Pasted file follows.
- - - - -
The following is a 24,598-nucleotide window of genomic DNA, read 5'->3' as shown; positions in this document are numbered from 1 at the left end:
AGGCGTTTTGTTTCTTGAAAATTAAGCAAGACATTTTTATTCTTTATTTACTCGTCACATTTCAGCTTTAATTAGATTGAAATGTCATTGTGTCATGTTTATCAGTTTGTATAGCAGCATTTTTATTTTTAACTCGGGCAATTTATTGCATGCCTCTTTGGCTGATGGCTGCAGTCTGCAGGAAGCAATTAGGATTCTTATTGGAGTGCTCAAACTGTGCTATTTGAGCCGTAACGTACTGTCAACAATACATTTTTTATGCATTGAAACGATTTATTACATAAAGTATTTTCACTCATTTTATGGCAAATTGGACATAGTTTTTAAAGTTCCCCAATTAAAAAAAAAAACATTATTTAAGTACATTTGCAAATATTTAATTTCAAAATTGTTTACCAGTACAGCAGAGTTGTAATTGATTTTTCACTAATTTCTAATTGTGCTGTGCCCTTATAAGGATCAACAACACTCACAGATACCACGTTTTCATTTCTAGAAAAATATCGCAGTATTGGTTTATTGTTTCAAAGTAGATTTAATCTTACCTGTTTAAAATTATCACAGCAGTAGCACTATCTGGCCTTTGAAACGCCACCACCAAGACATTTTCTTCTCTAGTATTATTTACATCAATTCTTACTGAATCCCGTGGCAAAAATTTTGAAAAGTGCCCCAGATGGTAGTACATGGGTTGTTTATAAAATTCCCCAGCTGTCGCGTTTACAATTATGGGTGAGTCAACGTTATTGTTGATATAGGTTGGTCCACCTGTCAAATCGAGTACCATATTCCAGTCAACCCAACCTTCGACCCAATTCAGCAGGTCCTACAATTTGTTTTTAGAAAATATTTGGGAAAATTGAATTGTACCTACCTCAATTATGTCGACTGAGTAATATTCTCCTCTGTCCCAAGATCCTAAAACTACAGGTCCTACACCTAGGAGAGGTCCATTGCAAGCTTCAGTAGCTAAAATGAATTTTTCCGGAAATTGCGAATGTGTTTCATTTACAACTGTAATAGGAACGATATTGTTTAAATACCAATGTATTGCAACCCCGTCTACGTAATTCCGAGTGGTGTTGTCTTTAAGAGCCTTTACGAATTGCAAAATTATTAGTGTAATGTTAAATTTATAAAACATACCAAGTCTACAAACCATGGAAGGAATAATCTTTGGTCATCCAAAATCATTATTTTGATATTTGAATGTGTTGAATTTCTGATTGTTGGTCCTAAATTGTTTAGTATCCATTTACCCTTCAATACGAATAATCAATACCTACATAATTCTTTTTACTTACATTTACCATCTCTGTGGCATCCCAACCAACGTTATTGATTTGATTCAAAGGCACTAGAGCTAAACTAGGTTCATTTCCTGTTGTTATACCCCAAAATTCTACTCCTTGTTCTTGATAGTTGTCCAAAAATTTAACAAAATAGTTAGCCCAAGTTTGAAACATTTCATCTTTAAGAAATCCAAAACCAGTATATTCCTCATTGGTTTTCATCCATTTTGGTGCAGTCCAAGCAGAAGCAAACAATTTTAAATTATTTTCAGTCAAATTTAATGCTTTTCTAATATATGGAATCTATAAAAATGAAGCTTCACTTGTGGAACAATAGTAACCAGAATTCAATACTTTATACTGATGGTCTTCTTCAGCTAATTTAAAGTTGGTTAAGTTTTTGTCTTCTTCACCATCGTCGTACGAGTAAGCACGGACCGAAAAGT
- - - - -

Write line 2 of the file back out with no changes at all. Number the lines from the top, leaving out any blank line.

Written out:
AGGCGTTTTGTTTCTTGAAAATTAAGCAAGACATTTTTATTCTTTATTTACTCGTCACATTTCAGCTTTAATTAGATTGAAATGTCATTGTGTCATGTTTATCAGTTTGTATAGCAGCATTTTTATTTTTAACTCGGGCAATTTATTGCATGCCTCTTTGGCTGATGGCTGCAGTCTGCAGGAAGCAATTAGGATTCTTATTGGAGTGCTCAAACTGTGCTATTTGAGCCGTAACGTACTGTCAACAATACATTTTTTATGCATTGAAACGATTTATTACATAAAGTATTTTCACTCATTTTATGGCAAATTGGACATAGTTTTTAAAGTTCCCCAATTAAAAAAAAAAACATTATTTAAGTACATTTGCAAATATTTAATTTCAAAATTGTTTACCAGTACAGCAGAGTTGTAATTGATTTTTCACTAATTTCTAATTGTGCTGTGCCCTTATAAGGATCAACAACACTCACAGATACCACGTTTTCATTTCTAGAAAAATATCGCAGTATTGGTTTATTGTTTCAAAGTAGATTTAATCTTACCTGTTTAAAATTATCACAGCAGTAGCACTATCTGGCCTTTGAAACGCCACCACCAAGACATTTTCTTCTCTAGTATTATTTACATCAATTCTTACTGAATCCCGTGGCAAAAATTTTGAAAAGTGCCCCAGATGGTAGTACATGGGTTGTTTATAAAATTCCCCAGCTGTCGCGTTTACAATTATGGGTGAGTCAACGTTATTGTTGATATAGGTTGGTCCACCTGTCAAATCGAGTACCATATTCCAGTCAACCCAACCTTCGACCCAATTCAGCAGGTCCTACAATTTGTTTTTAGAAAATATTTGGGAAAATTGAATTGTACCTACCTCAATTATGTCGACTGAGTAATATTCTCCTCTGTCCCAAGATCCTAAAACTACAGGTCCTACACCTAGGAGAGGTCCATTGCAAGCTTCAGTAGCTAAAATGAATTTTTCCGGAAATTGCGAATGTGTTTCATTTACAACTGTAATAGGAACGATATTGTTTAAATACCAATGTATTGCAACCCCGTCTACGTAATTCCGAGTGGTGTTGTCTTTAAGAGCCTTTACGAATTGCAAAATTATTAGTGTAATGTTAAATTTATAAAACATACCAAGTCTACAAACCATGGAAGGAATAATCTTTGGTCATCCAAAATCATTATTTTGATATTTGAATGTGTTGAATTTCTGATTGTTGGTCCTAAATTGTTTAGTATCCATTTACCCTTCAATACGAATAATCAATACCTACATAATTCTTTTTACTTACATTTACCATCTCTGTGGCATCCCAACCAACGTTATTGATTTGATTCAAAGGCACTAGAGCTAAACTAGGTTCATTTCCTGTTGTTATACCCCAAAATTCTACTCCTTGTTCTTGATAGTTGTCCAAAAATTTAACAAAATAGTTAGCCCAAGTTTGAAACATTTCATCTTTAAGAAATCCAAAACCAGTATATTCCTCATTGGTTTTCATCCATTTTGGTGCAGTCCAAGCAGAAGCAAACAATTTTAAATTATTTTCAGTCAAATTTAATGCTTTTCTAATATATGGAATCTATAAAAATGAAGCTTCACTTGTGGAACAATAGTAACCAGAATTCAATACTTTATACTGATGGTCTTCTTCAGCTAATTTAAAGTTGGTTAAGTTTTTGTCTTCTTCACCATCGTCGTACGAGTAAGCACGGACCGAAAAGT